Tree Top Manu II: Diamante [English]
Updated: Apr 22
Read the previous post: Tree Top Manu I: The beginning
Léalo en español: Tree Top Manu II: Diamante
05/05/16 – 13/05/16
On a Thursday, the 5th of May, we left the MLC on our way to a lodge near the Native Community of Diamante at around 8 a.m. On out way, we stopped in a beach to eat lunch and us the toilet (pee on a stream). Around that stream, I saw the tracks of a small cat, probably an ocelot. As we were in a rush, I couldn’t take any pictures. After the break, we stopped again in Boca Manu to buy some supplies: biscuits, bread, cheese, snacks, etc. We crossed the union of two main rivers, the Alto Madre de Dios River and the Manú River, each of a different color, as they come from different areas and carry different types sediments. We arrived at the lodge at around 2 p.m., after we got stranded right in front of the beach. We had to climb down the boat and push it to deeper waters.
Stranded in front of the lodge’s beach. Photo: Andrew Whitworth
The hard work started on the second day. We were going to climb 3 trees to set up arboreal camera traps, but we could only manage to do 2, due to the time, as on the first tree I spent quite a long time trying to convince the guys on the ground that the branch I chose was the right one and my legs went numb. I had to climb back down and Jenny climbed afterwards, so she realized as well that was the best branch. That was a special tree, as a harpy eagle (Harpia harpyja) was captured on last year’s camera trap. Before we went to the next tree, Andy had gone there to shoot the line we were going to use to climb; he told us he might had seen two bush dogs (Speothos venaticus), a red one followed by a smaller silver-colored one, which might be a juvenile. I told him they were just two small dogs from the community. After we had placed 2 out of 3 cameras, we finished a good day eating beans with potatoes and eggplant, and taking some photos of a horned frog (Ceratophrys cornuta) Lawrence and Julio found when they were leaving on a night survey. I’ve always wanted to see one, especially the green morph which camouflages so well with the leaf litter of the forest floor.
The next morning I went into the living room to check out what the guys brought back from the herp-box. There were two snakes and some cool frogs. Jenny had found a young Clelia clelia, a colubrid that eats venomous snakes, just outside of the kitchen. From the herp-box, the guys brought an Oxyrhopus melanogeny, a fake coral snake, and a Phyllomedusa tomopterna, a beautiful barred monkey frog. After taking some pictures of them, Tasayco and I went into the forest to check the butterfly traps, and we saw so much more! First, two lizards that were new to the species list (Alopoglossus angulatus and Kenthropys palviceps), followed by a red squirrel (Sciurus sp., probably S. spadiceus), a turtle (Phrynops cf. raniceps) new to the list as well, and a beautiful blue Morpho achilles that was caught in one trap.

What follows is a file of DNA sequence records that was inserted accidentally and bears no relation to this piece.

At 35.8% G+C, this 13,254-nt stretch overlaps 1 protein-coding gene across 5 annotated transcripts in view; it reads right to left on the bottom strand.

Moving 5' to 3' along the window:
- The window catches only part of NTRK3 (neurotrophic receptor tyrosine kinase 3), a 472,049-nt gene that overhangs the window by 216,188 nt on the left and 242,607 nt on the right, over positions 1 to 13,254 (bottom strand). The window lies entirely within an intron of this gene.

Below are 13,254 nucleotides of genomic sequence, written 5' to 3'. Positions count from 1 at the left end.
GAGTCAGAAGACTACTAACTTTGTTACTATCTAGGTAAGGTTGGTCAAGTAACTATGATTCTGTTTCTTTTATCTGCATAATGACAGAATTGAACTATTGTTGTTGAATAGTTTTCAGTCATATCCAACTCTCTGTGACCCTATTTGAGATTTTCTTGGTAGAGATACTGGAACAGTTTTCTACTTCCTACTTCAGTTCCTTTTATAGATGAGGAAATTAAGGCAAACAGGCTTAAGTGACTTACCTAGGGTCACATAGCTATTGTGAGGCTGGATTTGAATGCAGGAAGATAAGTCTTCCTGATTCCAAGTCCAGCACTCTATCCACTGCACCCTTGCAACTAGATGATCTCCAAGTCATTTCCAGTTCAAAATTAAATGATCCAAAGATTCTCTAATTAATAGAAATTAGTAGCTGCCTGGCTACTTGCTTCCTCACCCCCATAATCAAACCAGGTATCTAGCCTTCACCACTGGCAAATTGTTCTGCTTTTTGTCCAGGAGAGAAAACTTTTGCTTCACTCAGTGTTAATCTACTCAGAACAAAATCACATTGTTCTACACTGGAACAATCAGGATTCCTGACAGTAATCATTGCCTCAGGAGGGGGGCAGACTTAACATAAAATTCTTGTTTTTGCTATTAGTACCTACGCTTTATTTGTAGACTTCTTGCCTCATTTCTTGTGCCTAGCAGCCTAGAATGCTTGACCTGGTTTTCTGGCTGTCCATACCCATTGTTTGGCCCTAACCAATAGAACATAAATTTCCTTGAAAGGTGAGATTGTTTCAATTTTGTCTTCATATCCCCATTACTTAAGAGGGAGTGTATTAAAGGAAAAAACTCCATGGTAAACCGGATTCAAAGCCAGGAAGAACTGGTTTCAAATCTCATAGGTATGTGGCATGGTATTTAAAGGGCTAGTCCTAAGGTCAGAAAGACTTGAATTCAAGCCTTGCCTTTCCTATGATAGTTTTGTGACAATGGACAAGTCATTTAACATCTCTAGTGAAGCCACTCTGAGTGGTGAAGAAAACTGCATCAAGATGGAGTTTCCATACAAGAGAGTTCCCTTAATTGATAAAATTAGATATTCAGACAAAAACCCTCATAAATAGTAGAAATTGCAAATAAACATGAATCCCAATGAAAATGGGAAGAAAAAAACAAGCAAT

That night, after releasing a blue-lipped treelizard (Plica umbra), I went back into the field with Tasayco for a herp-box. Nothing that night felt right, we didn’t know the way but we had a GPS (but forgot the extra batteries), we could see lightnings on the horizon and hear some thunders possibly coming our way. We left the lodge later than programmed as we had to wait for the potatoes and carrots in the soup to cook. Even with a GPS the way was not clear, as some new trails had been opened due to treefalls and the tracks were different than last year’s. On the way, Tasayco spotted a snake slithering on a shrub; it was an amazon tree boa (Corallus hortulanus). We kept going on our way to the last tree of the main trail, listening to thunder and what sounded like aircrafts in the sky. The GPS ran out of battery on the middle of the way, just to make things better, around a tree labeled as 6 (we were looking for tree number 10, and each tree is separated by at least 250m; we were still far). There was no way we would make it to tree 10, so we decided to survey around tree 6. So now we had to look for tree number 6, which we never found but we knew we were really close so we surveyed anyways. We literally walked in circles to find the way there, as we walked on a trailed to the east and stumbled upon the trail again on the west side. We didn’t find anything exciting during the survey, but I almost step on a nest covered by the grass; probably a snake’s according to Andy. On our way back the lightnings lit up earth and sky and it looked like daytime for less than a second, enough to see the whole airstrip. So, we stayed around it for a while enjoying the thunderstorm before the rain arrived, and that’s how the night ended.